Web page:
The logarithm of a number is the exponent by which another fixed value, the base, has to be raised to produce that number.
For example, the logarithm of 1000 to base 10 is 3, because 1000 is 10 to the power 3: 1000 = 10 10 10 = 103.
More generally, if x = b^{y}, then y is the logarithm of x to base b, and is written y = log_{b}(x), so log_{10}(1000) = 3 .

The logarithm of a product is the sum of the logarithms of the factors:

Similarly, the logarithm of the ratio of two numbers is the difference of the logarithms.

To prove this, let m = log_{x}a.

Rewrite the above expression as an exponent.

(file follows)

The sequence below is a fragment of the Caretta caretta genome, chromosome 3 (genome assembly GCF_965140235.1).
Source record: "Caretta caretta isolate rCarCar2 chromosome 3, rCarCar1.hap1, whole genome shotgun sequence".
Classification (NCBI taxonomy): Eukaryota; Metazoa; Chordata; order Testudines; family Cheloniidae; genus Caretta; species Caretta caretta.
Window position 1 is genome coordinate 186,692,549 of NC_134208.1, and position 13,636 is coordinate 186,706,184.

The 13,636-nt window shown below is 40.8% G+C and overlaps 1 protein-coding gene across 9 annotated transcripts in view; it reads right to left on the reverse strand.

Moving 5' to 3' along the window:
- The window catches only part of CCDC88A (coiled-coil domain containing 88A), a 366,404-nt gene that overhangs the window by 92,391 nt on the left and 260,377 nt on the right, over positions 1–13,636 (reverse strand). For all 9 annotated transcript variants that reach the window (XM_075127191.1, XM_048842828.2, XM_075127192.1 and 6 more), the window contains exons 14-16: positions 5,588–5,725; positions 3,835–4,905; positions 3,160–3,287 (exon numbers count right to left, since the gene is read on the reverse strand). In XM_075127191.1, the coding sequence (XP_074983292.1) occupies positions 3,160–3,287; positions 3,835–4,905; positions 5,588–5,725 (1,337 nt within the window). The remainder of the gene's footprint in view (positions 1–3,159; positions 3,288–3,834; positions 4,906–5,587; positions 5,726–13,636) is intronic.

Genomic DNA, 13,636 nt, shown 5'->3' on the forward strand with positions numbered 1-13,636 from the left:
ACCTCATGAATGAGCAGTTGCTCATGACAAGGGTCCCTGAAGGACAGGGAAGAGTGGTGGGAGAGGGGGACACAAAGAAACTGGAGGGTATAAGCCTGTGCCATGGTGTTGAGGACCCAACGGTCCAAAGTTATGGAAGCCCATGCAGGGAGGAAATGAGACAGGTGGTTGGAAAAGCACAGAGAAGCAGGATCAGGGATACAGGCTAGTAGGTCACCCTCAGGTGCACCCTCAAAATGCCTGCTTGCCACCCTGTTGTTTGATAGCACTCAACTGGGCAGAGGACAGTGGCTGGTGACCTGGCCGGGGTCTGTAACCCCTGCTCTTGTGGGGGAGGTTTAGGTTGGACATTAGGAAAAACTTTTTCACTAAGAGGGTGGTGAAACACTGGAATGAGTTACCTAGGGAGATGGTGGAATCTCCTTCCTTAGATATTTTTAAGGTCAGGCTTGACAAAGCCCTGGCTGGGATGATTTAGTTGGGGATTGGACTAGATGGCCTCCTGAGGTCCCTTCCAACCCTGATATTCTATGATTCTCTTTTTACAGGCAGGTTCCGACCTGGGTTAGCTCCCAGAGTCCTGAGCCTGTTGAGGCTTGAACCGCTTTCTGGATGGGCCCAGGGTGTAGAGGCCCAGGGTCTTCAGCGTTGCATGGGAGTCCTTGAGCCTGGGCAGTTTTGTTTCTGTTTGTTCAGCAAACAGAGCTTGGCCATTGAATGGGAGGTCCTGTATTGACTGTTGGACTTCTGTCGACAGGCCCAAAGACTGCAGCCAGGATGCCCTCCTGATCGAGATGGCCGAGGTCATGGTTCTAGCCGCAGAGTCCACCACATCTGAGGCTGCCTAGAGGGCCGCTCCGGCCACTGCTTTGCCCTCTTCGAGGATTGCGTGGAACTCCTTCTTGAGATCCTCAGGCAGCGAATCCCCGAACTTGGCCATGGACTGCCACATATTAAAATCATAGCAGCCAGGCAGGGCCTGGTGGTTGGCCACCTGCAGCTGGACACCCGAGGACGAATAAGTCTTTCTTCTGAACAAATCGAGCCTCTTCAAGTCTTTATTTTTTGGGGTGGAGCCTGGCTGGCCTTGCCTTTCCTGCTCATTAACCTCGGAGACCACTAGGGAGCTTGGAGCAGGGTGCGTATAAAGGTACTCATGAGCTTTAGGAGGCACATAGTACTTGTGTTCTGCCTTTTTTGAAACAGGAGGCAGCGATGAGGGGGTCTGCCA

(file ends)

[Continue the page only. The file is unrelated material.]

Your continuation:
x^{m} = a (log_{x}a asks " x to what power is a ?" And the equation answers: "x to the m is a.")

Let n = log_{x}b.
Thus, x^{n}=b.

If we replace a and b based on the previous equations, we get:

This can be further simplified to:

Which, using the first law of exponents, can be written as:

This is the key step. Therefore, it can be seen that the properties of logarithms come directly from the laws of exponents. Replacing m and n with what they were originally defined as results in this equation:

Hence, the previous problem has been proven.